It gives us an advantage against competitors who seem to be proud of only having software, with their "no hardware" moniker, when in fact we're able to provide complete solutions.

CRN: What software is EMC not making part of the Legato team?

Sorenson: We divide software into some distinct buckets. One is pure infrastructure software. These include multipathing software, device management, technologies which are very closely associated with storage arrays. It doesn't make sense for that to move into the Legato division. . . .

Another bucket of software is around storage management, like our ControlCenter family.

Another bucket is around the management of devices, of capacity, of being able to monitor the performance of storage arrays, and it's really concerned with storage and blocks and devices.

The next bucket is around what the industry calls data management. And that's where Legato fits. Data management is not concerned with devices. It's concerned with the data and the information. The backup technologies, the e-mail and messaging technologies, intelligent data movement, HSM technologies.

So think of the chunks. You've got infrastructure software, you've got storage management software, now with Legato you bring data management software. The next obvious leap there goes to content management, where we bring in the Documentum play.

This is all about delivering the vision we call information life-cycle management. [That] vision and story is really about information. In terms of storage management and some of the infrastructure stuff, we've got that one pretty much knocked. [As we move up the chain], it's more concerned about information. And that's where we make the leap to Legato data management solutions. And, pending government approval, the Documentum piece, which goes more towards content.

CRN: Legato also brought EMC into one part of content management.

Sorenson: [EMC has] a product called ApplicationXtender. This is a modest-sized business, around $20 million. A very successful business, but very different from Documentum.

Documentum is the market leader for enterprise content management. Legato's ApplicationXtender is a midrange product focused on specific vertical markets. Documentum is typically sold as a very high-touch direct sales, typically with much services, across an entire enterprise. ApplicationXtender from Legato is typically sold into the midrange market by VARs who take it and add some specific value for some specific industry, and resell it as a packaged solution. Legato is an out-of-the-box solution sold through VARs. The Documentum piece is very much customized by server.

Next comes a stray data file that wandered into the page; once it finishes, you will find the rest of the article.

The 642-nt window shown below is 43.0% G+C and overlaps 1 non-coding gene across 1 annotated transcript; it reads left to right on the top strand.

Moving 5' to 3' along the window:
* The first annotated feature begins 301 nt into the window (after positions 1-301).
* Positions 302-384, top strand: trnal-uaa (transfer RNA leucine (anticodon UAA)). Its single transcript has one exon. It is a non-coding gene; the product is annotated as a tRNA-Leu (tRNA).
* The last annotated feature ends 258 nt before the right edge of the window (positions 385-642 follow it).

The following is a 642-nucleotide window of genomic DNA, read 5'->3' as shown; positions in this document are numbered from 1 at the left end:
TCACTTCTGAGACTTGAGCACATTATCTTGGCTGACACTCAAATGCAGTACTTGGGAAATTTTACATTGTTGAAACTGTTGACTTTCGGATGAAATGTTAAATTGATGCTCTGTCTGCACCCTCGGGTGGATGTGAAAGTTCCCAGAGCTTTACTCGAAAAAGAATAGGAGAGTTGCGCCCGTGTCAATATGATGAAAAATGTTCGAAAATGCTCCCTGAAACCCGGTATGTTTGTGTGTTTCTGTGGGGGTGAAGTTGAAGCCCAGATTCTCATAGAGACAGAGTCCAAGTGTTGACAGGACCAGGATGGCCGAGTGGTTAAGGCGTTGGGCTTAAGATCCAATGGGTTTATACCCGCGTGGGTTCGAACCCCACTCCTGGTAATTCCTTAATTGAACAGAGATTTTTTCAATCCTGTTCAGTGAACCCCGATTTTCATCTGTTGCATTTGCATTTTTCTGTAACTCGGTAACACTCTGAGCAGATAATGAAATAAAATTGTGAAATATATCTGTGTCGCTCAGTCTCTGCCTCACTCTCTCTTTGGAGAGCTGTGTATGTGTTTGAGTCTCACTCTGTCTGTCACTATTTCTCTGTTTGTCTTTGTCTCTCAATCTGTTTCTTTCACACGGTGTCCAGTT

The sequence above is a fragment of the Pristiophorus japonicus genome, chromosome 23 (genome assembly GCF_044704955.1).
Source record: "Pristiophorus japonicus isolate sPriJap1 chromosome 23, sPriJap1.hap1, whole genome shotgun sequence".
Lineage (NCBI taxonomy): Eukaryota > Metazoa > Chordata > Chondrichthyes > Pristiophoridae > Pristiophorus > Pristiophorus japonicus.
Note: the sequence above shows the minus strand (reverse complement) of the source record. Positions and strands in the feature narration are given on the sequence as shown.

We think these are pretty much complimentary. I can't say legally where we're going to go with this. I can say no one here is losing one iota of sleep over the issue. We're talking the sale of two very, very different things. . . . There could be a convergence in the future, but right now we're not concerned about that.

CRN: How has bringing in Legato affected the channel, both on the legacy Legato side and the legacy EMC side?

Sorenson: Certainly, for EMC channel partners who say, 'Gee, I'd like to get in on this and sell some Legato software,' they will be required to go through the same Legato certification process to come into that family as was before.

Again, we're trying to keep them separate. People who want to come into Legato as a channel partner will certainly have to go through the right training and certification process, and vice versa.

We're spending a lot of time managing this. Right now, the reaction seems to be, we've done our homework and done a pretty good job. And as we go through it, if we have to make adjustments, we will.

CRN: In terms of the road map, do you have a timeline going forward of things that have to be done before you are satisfied with the integration of Legato?

Sorenson: We actually have [road maps]--I think they're on the Web--that describe in detail what we're doing for the next 18 months. They're pretty straight-forward.

What's interesting with both of these mergers is, it forces you to put pen to paper, to write your road maps for 18 months. You go to other vendors and ask to see their road maps for 18 months, and I'll bet you they can't give 'em to you. Go to Veritas or NetApp and ask to see what their 18-month road map is and see how complete they are.

CRN: Anything else before we end?

Sorenson: We talked about storage management [being] locked and loaded. We talked about data management and going into content management. Most of our things have been around content management in terms of looking at unstructured data and semi-structured data, both with Legato and Documentum. Look for an announcement in the first quarter of this year where we actually begin to put our toe in the water in the management of structured information.

CRN: From the Legato side?

Sorenson: We're one big happy family. How we sell it is still being sorted out. But we're running into the structured data management space--and by structured we mean databases.

So let me make it clear, I'll go on the record: We're not going to build a database or step on the toe of our very good partners in the database space. But we believe that there still is a huge amount of information in databases. To provide the complete [information life-cycle management] solution, we need to contemplate that information as well. We believe it's an underserved market, and that we can do some interesting things here.